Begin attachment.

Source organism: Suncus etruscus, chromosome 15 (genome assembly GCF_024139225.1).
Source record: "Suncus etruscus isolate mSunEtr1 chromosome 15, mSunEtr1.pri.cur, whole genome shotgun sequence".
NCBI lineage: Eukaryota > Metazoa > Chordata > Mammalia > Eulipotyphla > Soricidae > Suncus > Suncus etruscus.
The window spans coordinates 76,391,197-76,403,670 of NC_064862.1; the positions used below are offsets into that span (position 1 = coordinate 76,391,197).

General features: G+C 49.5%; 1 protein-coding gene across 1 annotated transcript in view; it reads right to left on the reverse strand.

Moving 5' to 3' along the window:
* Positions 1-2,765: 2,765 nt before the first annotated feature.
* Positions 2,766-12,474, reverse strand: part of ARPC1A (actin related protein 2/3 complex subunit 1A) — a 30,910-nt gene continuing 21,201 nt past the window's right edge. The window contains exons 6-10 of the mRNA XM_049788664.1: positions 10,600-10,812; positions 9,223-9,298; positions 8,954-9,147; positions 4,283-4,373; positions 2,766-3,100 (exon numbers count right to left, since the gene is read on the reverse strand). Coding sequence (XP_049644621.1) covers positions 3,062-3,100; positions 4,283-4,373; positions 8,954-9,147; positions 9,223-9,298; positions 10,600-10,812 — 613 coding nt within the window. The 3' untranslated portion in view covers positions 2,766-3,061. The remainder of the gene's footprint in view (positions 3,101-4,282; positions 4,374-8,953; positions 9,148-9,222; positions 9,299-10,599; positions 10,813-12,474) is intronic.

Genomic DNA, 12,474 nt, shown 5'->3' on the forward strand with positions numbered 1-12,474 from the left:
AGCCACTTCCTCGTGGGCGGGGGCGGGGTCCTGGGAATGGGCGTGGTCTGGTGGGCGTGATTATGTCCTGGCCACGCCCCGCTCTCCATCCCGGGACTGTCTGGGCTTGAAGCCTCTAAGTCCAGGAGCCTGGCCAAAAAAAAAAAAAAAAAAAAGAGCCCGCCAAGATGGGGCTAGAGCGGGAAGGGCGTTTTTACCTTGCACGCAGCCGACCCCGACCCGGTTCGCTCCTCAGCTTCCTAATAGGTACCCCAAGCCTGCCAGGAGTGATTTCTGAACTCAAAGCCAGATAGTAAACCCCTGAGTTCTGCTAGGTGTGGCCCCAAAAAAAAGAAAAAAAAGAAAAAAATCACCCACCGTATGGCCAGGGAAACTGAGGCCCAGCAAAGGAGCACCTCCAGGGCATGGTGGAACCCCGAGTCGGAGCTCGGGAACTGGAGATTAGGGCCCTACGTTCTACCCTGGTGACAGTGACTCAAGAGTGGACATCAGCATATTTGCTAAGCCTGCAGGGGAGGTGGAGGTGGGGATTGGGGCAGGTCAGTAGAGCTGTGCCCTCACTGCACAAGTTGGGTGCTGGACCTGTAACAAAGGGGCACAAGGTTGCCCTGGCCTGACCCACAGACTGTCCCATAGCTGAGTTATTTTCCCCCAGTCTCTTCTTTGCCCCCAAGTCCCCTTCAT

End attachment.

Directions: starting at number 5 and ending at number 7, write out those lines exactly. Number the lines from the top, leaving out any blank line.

General features: G+C 49.5%; 1 protein-coding gene across 1 annotated transcript in view; it reads right to left on the reverse strand.

Moving 5' to 3' along the window:
* Positions 1-2,765: 2,765 nt before the first annotated feature.